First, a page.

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Corporate Bodies and Guilty MindsThe Failure of Corporate Criminal Liability$
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William S. Laufer

Print publication date: 2006

Print ISBN-13: 9780226470405

Published to Chicago Scholarship Online: March 2013

DOI: 10.7208/chicago/9780226470429.001.0001

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PRINTED FROM CHICAGO SCHOLARSHIP ONLINE (www.chicago.universitypressscholarship.com). (c) Copyright University of Chicago Press, 2020. All Rights Reserved. An individual user may print out a PDF of a single chapter of a monograph in CHSO for personal use.date: 08 April 2020

Shifting Blame

Shifting Blame

Chapter:
(p.130) Chapter Five Shifting Blame
Source:
Corporate Bodies and Guilty Minds
Publisher:
University of Chicago Press
DOI:10.7208/chicago/9780226470429.003.0005

This chapter questions the connection between corporate cooperation and corporate liability. This discussion is preceded by considering the fairness of trading corporate cooperation for government-granted favors when this cooperation implicates and scapegoats subordinate employees. Ever-increasing levels of corporate cooperation have become general proxies for organizational due diligence, in part because of the shift in regulatory orientation away from command and control strategies and, to be fair, in the absence of adhered-to liability rules. This proxy is unlike other aspects of compliance in that it is observable, easily quantified, easy to demand and barter for, and critically helpful to prosecutors in gaining leverage in investigations and negotiations with complex, multitiered firms where decision making is diffuse and evidence is otherwise difficult or impossible to obtain.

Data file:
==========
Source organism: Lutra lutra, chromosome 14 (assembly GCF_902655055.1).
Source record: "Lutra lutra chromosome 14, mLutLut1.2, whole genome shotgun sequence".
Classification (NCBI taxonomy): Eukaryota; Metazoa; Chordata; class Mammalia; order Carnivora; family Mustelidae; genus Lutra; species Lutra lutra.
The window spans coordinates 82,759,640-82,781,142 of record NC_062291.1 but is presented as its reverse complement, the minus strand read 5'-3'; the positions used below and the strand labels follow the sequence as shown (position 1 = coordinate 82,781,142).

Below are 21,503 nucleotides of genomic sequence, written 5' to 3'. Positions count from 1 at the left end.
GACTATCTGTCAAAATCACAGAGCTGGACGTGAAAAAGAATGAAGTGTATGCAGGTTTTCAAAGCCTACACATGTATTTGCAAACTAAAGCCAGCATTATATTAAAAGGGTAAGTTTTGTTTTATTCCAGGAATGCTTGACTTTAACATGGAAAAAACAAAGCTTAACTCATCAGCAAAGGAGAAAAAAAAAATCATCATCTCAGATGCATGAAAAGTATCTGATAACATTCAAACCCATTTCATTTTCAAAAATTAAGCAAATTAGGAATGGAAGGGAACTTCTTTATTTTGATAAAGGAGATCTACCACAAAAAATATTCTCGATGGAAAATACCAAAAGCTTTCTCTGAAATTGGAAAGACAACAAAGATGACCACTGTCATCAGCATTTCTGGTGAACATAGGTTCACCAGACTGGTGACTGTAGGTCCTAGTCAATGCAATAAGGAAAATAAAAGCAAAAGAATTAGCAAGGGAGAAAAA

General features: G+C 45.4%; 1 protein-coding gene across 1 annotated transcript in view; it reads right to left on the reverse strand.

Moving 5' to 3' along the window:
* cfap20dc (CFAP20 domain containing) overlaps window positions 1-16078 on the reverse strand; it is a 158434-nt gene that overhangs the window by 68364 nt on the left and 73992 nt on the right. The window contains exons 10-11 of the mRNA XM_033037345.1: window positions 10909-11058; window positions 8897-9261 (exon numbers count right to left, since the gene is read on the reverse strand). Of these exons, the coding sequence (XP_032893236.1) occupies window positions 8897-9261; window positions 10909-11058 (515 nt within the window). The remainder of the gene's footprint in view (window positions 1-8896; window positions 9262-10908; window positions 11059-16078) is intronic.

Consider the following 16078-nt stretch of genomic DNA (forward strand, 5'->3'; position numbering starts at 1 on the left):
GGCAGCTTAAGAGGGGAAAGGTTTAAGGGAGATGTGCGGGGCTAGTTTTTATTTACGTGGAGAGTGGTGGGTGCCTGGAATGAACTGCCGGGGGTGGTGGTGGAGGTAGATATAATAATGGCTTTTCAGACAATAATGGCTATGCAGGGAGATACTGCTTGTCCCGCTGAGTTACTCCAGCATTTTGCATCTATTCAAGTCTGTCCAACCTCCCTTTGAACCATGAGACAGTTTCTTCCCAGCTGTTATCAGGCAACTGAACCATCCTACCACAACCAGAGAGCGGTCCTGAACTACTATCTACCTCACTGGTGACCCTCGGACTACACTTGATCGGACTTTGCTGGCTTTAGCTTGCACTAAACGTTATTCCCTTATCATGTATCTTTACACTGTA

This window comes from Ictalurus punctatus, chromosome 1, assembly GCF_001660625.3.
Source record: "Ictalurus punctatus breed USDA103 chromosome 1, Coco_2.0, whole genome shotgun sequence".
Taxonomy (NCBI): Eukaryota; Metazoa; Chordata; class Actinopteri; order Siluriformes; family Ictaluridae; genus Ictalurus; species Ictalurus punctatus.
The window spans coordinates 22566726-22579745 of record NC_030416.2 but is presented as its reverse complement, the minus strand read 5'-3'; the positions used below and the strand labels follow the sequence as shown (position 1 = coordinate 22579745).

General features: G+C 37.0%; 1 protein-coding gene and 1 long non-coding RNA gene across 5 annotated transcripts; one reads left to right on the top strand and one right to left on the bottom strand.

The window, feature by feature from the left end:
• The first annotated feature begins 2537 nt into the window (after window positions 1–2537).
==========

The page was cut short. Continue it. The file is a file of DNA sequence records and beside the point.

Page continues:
Keywords:   corporate cooperation, corporate liability, government favors, due diligence, liability rules, decision making

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